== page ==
Two things that I consider very important were inadvertently overlooked in my last entry. First, it was to thank you all for keeping me company throughout the year and convey my wishes for a blessed festive season. They say better late than never and I hope those sentiments are still well received as they are conveyed at this belated point. You don’t know how much you are valued.
The other issue I should have mentioned — I know my blog version did touch on it — is the rejuvenated Blantyre derby which returned with a vengeance at the reopened Kamuzu Stadium on Sunday. I had my designs on watching it, but more pressing obligations meant it was not possible to get an opening. In hindsight, though, perhaps it was just as well given the emphatic nature of the score-line.
Sunday’s derby evoked memories of Boxing Day 1986. It was my first Christmas holiday as a secondary school chap and I was in Mangochi which I considered a football-mad town — I guess that is still the case. That was the first time most of Malawi heard of Steve Liwewe Banda (the Liwewe part only emerged later) when he partnered Geoffrey Msampha on Malawi’s only radio station to take us through the Blantyre derby.
Almost every corner I turned, people were glued to the radio and, in several cases, two people could be seen each clutching to their own radio — on full blast — as if they could not trust what would come out of a friend’s radio. The fact, though, was that you did not need a radio of your own because you could follow the match by just walking up and down the street as the commentary came from almost every home.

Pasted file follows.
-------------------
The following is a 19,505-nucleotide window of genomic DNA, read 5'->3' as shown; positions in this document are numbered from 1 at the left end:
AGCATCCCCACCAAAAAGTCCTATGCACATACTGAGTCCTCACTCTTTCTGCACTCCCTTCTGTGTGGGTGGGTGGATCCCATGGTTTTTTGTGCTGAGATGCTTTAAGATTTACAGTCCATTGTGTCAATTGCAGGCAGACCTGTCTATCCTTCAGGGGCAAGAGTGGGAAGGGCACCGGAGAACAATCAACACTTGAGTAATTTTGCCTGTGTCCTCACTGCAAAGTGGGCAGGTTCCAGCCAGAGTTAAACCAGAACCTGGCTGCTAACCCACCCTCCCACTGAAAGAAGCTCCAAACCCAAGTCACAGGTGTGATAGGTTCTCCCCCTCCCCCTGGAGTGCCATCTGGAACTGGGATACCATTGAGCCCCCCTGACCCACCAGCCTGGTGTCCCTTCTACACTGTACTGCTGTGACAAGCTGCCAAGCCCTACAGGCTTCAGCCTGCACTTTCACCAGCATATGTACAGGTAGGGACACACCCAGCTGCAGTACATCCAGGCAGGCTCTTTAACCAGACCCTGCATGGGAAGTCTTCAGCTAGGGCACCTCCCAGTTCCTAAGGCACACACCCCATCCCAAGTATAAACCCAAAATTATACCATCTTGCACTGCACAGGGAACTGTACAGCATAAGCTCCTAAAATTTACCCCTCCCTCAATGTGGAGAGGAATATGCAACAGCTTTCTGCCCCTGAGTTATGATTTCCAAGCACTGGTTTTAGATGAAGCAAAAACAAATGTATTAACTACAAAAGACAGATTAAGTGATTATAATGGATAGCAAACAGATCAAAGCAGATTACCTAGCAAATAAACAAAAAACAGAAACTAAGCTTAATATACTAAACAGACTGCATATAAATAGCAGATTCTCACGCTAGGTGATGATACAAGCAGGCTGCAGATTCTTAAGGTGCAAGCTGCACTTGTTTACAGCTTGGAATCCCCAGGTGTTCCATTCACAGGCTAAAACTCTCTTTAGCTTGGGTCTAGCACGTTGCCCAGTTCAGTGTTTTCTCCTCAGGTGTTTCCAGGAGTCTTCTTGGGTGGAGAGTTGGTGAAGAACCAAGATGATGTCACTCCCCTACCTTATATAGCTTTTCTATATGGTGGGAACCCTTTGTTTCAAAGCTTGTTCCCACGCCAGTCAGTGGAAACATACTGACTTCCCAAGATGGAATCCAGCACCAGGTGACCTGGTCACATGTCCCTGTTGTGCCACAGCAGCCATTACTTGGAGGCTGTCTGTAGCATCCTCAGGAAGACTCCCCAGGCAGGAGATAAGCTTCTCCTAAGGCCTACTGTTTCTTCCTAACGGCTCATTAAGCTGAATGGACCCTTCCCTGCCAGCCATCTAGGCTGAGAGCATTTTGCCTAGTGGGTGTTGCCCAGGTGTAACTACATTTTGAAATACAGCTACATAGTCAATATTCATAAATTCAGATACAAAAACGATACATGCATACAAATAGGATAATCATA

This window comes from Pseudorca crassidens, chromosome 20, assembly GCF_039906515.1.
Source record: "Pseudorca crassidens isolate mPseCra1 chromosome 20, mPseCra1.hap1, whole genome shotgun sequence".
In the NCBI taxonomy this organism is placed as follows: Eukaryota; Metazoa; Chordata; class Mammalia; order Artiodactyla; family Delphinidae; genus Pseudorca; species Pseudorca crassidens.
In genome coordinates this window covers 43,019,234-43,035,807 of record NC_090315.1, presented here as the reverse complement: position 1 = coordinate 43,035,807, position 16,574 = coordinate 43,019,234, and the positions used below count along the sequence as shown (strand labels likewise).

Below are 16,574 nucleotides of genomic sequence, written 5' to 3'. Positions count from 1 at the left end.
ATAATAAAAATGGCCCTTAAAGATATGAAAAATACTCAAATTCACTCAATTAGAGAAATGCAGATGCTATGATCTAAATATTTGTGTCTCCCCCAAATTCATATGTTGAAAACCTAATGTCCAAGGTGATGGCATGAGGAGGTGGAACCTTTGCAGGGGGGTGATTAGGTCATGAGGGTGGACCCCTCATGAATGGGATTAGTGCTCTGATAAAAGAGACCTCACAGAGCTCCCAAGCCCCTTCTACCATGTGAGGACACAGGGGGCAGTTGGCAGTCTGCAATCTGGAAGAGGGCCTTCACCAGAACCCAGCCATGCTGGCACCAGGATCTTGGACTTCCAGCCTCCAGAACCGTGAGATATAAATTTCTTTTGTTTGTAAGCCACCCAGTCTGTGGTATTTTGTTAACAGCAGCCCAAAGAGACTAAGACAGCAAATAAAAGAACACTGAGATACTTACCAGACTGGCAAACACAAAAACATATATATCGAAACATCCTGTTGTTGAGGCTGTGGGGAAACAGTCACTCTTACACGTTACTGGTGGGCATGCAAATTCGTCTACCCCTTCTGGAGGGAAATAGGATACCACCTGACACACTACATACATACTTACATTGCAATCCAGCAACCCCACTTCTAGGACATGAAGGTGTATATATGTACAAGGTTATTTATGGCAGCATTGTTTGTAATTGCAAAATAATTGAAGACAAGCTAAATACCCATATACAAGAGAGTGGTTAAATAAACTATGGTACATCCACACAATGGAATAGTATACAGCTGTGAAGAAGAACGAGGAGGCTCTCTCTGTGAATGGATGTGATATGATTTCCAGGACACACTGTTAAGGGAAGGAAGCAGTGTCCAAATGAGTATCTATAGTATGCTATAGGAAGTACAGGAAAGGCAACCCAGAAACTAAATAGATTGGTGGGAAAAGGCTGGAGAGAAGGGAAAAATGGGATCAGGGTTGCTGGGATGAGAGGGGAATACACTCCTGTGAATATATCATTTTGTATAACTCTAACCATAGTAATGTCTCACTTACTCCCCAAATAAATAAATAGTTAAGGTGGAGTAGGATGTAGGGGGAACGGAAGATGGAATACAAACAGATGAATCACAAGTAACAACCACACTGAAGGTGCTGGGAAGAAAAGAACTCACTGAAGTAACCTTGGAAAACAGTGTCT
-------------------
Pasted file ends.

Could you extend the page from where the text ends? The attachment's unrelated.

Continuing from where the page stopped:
That match, just like the latest one, ended in favour of the then Bata Bullets and, just like then, the margin was emphatic. It was 5-2. Mangochi was shaken and what I liked about the town was that while the passion and the rivalry were intense, they were all displayed in friendly spirit. I could not understand the banter because most of it was in Yao, but it was as exciting to follow as the football match itself, in some cases even better.
This banter lasted for more than a day or a weekend. With political discourse being a taboo that time, the derby was the major talking point for a week or so in all public places of the town. Whether it was at the main market or the one across the river at Mtagaluka (popularly known as Mbaluku or, later, Soweto) all the talk was about what happened some 200 km away.
On which note I should congratulate Big Bullets on their victory. Mighty Wanderers have dominated this fixture in recent history and just getting the better of them could have been enough cause for ecstasy. That the margin was even that emphatic must have been the proverbial icing on the excitement cake and, as I have illustrated, this derby goes beyond its supposed metropolitan boundaries.
Talk of going beyond the borders; it is the second half of the football season in all of Europe. Continental Europe is returning from its winter break while Britain maintained its tradition of running a busy schedule over the festive period and it is the turn of the world’s oldest trophy, the FA Cup, to hog the headlines in England. It is that time again when we look forward to an upset or two. Happy New Year once again!